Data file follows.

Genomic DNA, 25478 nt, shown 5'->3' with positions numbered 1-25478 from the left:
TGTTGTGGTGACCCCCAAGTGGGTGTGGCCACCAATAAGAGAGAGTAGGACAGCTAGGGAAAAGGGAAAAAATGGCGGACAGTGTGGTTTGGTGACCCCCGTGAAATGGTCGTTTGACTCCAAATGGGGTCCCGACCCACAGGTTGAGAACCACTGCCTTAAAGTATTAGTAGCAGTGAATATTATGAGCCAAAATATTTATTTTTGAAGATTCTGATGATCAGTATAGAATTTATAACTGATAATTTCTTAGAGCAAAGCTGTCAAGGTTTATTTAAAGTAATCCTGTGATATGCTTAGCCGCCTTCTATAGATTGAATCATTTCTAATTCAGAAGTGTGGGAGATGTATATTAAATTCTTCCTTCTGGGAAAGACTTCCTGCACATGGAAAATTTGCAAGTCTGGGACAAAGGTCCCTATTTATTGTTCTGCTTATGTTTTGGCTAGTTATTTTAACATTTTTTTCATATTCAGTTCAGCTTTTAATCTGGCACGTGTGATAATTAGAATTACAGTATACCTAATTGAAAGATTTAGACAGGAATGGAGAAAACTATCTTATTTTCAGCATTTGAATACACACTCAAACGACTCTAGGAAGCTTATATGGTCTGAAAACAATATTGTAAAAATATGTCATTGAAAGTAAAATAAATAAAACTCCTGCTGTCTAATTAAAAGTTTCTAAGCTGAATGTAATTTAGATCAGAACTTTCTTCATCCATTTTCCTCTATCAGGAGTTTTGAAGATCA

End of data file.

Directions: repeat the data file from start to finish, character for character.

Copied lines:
Genomic DNA, 25478 nt, shown 5'->3' with positions numbered 1-25478 from the left:
TGTTGTGGTGACCCCCAAGTGGGTGTGGCCACCAATAAGAGAGAGTAGGACAGCTAGGGAAAAGGGAAAAAATGGCGGACAGTGTGGTTTGGTGACCCCCGTGAAATGGTCGTTTGACTCCAAATGGGGTCCCGACCCACAGGTTGAGAACCACTGCCTTAAAGTATTAGTAGCAGTGAATATTATGAGCCAAAATATTTATTTTTGAAGATTCTGATGATCAGTATAGAATTTATAACTGATAATTTCTTAGAGCAAAGCTGTCAAGGTTTATTTAAAGTAATCCTGTGATATGCTTAGCCGCCTTCTATAGATTGAATCATTTCTAATTCAGAAGTGTGGGAGATGTATATTAAATTCTTCCTTCTGGGAAAGACTTCCTGCACATGGAAAATTTGCAAGTCTGGGACAAAGGTCCCTATTTATTGTTCTGCTTATGTTTTGGCTAGTTATTTTAACATTTTTTTCATATTCAGTTCAGCTTTTAATCTGGCACGTGTGATAATTAGAATTACAGTATACCTAATTGAAAGATTTAGACAGGAATGGAGAAAACTATCTTATTTTCAGCATTTGAATACACACTCAAACGACTCTAGGAAGCTTATATGGTCTGAAAACAATATTGTAAAAATATGTCATTGAAAGTAAAATAAATAAAACTCCTGCTGTCTAATTAAAAGTTTCTAAGCTGAATGTAATTTAGATCAGAACTTTCTTCATCCATTTTCCTCTATCAGGAGTTTTGAAGATCA